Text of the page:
St Peter’s title after ten-goal thriller at La Hague

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It was a game which had everything; a hat-trick hero in Peter Vincenti junior; two own goals; a late Scottish equaliser to take the tie into extra time and so many half-chances and last-ditch challenges.

Even beaten manager, Bob Kearsey, was smiling at the end of the game.

‘Of course I’m disappointed but with a 6-4 scoreline, I’m not going to moan.

In the second half I felt we made our chances, and I was delighted to come back to four-all, to be back in the game.

‘Maybe it wasn’t our day.

Since being at Scottish we’ve won two championship titles, and on a day like today, you have to learn to take defeat on the chin.’ St Peter manager Jon Trigg also applauded the game first, the result second.

‘It was thoroughly entertaining.

We won – because we scored more goals than they did! – but by conceding so many goals, it could have gone either way.’ Asked about how important Vincenti’s three goals were, in such an entertaining tie, Trigg made the point that the young No 7 probably doesn’t realise how far he’s come, in such a short space of time.

‘He did well in the under-21 inter-insular; he’s scored three goals here; next week he’ll be involved in the Upton and I can also see him being part of the full Muratti.

For a lad of his age to do so much – these could be the best days of his life.’ Despite conceding a corner in the first 30 seconds, St Peter went ahead in the 12th minute following a free kick given for a foul on Vincenti 25 yards out to the left of goal.

With goalkeeper Steve Kean unsighted Chris Hamon placed a cleverly flighted ball into the top left-hand corner.

For the first time, St Peter were in front, as they were to be five times in a match which saw the Scottish score four times – but never taking the lead.

Five minutes later the sides were level.

A Bradley Vowden tackle on Scottish’s left, when he took both man and ball, produced another free kick.

This time Scottish’s No 10, David Brodie, threaded the ball to the left of the wall and to the right of Gareth Bayley to level the scores.

On 42 minutes an optimistic punt into the Scottish penalty area dipped so sharply that Kean had to punch the ball away.

But it only fell to Marco Vieira who fed it back into the middle for young Vincenti to slam it home.

The next goal, the second Scottish equaliser, was the best of the game.

Mark Brown took on two players on the right, stopped, checked and then floated over the most perfect of crosses for Chris Andrews to head home.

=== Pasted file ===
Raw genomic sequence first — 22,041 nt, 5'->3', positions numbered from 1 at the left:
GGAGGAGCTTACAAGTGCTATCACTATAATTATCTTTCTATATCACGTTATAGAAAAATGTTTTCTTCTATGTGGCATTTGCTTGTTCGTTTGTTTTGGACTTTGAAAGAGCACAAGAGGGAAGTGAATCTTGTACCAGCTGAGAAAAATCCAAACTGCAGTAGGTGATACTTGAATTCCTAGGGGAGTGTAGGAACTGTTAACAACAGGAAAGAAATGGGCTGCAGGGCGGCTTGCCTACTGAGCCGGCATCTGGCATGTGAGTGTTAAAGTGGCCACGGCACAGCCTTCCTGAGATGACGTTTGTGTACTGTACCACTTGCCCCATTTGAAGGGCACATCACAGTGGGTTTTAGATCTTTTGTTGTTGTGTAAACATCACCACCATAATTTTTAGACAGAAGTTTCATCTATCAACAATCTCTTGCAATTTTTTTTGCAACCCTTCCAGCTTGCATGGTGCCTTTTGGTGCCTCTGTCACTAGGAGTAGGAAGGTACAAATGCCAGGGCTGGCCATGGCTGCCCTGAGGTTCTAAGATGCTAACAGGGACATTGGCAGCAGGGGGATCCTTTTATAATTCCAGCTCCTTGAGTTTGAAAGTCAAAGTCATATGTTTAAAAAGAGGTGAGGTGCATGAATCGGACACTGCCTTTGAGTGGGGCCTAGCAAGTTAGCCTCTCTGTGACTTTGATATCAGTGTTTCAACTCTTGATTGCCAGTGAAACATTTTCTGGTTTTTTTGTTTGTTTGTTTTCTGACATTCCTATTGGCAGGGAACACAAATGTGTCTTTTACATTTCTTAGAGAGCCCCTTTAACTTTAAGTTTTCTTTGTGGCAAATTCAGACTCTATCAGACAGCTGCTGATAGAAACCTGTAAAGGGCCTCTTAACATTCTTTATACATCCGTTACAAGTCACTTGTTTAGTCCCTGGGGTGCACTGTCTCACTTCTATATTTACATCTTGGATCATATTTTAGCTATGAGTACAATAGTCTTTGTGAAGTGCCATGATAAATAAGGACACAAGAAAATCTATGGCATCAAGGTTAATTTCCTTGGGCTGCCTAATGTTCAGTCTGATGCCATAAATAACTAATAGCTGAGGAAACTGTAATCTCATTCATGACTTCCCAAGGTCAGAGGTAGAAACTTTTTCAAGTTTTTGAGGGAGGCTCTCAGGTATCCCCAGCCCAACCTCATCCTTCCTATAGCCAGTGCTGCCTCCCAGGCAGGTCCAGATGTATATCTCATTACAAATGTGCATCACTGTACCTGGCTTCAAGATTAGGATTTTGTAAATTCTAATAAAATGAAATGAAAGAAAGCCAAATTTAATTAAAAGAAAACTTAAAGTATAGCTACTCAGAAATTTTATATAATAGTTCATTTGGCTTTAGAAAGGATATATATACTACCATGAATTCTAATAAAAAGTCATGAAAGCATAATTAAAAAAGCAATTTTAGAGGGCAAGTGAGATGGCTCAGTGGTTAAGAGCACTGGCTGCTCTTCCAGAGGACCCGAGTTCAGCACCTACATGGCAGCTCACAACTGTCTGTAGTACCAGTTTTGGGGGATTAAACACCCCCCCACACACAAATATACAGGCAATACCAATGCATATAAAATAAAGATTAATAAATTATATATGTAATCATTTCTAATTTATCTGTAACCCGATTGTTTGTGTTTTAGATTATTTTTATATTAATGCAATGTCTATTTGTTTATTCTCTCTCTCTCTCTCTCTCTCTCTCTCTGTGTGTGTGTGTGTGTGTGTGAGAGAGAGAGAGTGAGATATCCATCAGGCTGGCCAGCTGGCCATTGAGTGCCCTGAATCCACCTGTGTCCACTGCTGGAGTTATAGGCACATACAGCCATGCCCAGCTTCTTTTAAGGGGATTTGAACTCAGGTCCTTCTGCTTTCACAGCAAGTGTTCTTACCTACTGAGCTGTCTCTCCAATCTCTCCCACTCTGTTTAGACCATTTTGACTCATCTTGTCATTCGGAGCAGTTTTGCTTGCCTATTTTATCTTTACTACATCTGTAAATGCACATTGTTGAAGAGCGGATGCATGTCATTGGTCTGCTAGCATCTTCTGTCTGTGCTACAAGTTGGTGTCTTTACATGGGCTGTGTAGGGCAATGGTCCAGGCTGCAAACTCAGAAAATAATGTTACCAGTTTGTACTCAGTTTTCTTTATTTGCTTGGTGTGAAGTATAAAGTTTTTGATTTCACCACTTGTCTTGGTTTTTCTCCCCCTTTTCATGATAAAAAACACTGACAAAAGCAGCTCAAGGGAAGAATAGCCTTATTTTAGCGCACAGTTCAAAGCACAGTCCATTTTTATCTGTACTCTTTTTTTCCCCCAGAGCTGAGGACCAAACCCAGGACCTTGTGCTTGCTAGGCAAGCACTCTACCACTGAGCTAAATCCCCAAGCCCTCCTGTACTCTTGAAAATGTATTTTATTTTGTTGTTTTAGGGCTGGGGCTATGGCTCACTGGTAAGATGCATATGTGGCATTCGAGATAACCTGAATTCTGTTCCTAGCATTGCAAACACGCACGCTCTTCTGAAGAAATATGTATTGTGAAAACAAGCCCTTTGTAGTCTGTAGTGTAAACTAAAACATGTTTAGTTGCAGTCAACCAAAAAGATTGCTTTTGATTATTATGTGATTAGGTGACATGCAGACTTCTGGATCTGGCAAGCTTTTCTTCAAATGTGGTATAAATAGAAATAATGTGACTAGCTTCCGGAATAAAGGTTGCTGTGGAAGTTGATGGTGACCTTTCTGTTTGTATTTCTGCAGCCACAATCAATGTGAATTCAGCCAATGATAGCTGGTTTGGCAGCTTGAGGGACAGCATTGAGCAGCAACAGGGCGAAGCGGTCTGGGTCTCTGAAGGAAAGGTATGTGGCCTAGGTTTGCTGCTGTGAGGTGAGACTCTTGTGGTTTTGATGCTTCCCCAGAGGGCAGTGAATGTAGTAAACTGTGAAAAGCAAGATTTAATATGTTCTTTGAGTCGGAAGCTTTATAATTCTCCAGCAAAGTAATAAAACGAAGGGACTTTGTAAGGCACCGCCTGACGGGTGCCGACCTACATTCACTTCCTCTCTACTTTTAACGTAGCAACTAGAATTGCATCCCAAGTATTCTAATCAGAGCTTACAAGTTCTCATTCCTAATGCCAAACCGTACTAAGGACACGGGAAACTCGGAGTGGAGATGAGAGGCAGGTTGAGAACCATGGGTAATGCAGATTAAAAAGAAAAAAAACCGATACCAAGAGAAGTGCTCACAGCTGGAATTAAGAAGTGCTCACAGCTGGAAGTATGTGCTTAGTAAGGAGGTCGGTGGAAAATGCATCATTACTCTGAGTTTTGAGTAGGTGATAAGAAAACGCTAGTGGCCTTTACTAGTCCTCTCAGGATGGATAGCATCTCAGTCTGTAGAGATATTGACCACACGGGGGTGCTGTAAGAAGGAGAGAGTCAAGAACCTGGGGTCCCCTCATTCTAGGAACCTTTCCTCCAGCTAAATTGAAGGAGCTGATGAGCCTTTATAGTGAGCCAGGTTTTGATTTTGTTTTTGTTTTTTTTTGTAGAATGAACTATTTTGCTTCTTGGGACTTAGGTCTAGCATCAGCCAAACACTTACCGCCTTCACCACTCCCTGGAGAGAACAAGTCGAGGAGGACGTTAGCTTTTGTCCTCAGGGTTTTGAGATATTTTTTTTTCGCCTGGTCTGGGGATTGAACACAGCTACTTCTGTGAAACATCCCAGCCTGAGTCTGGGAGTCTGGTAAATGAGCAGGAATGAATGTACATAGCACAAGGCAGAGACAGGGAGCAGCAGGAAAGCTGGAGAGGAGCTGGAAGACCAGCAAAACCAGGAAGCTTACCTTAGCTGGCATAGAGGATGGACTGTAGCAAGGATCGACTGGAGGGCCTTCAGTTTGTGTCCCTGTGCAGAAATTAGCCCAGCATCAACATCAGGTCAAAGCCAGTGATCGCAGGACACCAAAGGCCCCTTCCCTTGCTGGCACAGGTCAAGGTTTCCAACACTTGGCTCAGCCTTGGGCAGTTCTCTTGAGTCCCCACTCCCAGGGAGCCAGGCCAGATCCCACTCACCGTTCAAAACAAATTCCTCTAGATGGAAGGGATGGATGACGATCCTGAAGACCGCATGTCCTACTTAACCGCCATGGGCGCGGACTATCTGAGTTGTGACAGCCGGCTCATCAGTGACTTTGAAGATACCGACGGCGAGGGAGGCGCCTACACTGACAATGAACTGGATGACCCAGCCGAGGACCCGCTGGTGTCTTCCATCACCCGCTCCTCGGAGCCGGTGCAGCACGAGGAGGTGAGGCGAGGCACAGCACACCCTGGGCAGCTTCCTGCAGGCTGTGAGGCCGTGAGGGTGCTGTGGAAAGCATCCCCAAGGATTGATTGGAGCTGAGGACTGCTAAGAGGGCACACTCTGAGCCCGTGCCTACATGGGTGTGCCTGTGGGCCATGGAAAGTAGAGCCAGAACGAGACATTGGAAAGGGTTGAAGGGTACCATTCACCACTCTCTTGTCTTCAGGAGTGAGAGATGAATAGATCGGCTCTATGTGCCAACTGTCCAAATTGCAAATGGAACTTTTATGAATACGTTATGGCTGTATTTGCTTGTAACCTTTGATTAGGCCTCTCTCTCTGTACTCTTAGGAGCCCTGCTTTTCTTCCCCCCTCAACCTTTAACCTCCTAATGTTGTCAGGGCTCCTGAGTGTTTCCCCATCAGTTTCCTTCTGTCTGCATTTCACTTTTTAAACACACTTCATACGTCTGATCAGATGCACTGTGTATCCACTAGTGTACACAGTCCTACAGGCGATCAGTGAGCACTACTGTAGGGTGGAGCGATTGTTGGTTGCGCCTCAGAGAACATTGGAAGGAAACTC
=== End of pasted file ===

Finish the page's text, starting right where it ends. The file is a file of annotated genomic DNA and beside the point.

A 2-2 scoreline was just about right, at half-time, but then the Scottish dominated fully the next 35 minutes before in the 38th minute a seemingly innocuous cross from St Peter fell between the last line of defence and the keeper, much to Gary Freeman’s delight.

His accurate touch-on was collected by Vincenti who slotted the ball home.

With the score 3-2 to the westerners, the game seemed over before, in the 87th minute, Chris Andrews’ cross was met firmly by Mark Brown to level the scores.

Scottish were back in the match as the battle for the James Marquis Memorial Trophy went into extra time.

The next goal was the unlikeliest of the match.

Ryan Durand’s tentative cross across the penalty area was intercepted by Stuart André, running back, and the stalwart No 5 held his head in despair as the ball looped easily off the inside of his boot and into the net over a startled Kean.

Again Scottish were behind, but two minutes later the St Peter defence looked like startled rabbits as no-one even attempted a tackle on Craig Leitch, on as substitute.

He ran past two would-be tacklers, fed the ball to Crick who had all the time in the world to pick his spot and although not hit as well as he can hit them, it was 4-4.

Sadly, for last year’s champions, in the 108th minute they conceded another own goal, when Kean, under heavy pressure at a corner kick, punched the ball into his own net.

Paul Duxbury tried to palm it out but the ball had crossed the line.

For the next five minutes St Peter’s hero was keeper Bayley, whose control in the air, behind a dithering defence, was exceptional.

Thankfully for the St Peter fans their side then went two goals ahead for the first time with Vincenti’s third goal.

Taking the ball on he jinked first right, then left, before slotting home to make it 6-4.

Despite a late onslaught and another Scottish caution, St Peter clung on for a win.

Afterwards, Tim Darwin, president of the Combination, made the point that both sides had behaved with tremendous discipline during the game.

It was always a sporting contest, never a brawl.

And the last word must go to St Peter’s captain, Dean Godwin, who said: ‘Every time we scored, they kept pegging us back.

But that’s what you’d expect.

After all, they were last year’s champions.’ Jersey Scottish: S Keane, C McNabb (J Scott), L Burns, R Lumsden, S André, P Duxbury, C Andrews, R Crick, J Docherty (C Leitch), D Brodie, M Brown.

St Peter: G Bailey, S Cameron, K Crowell, M Bailey (R Durand), B Vowden, D Godwin, P Vincenti, D Maher, G Freeman, C Hamon (T Crowell), M Vieira, L Parker.

Ref: R Barry; assistants, M Le Cornu, I Solomon.

Fourth: A Cox.

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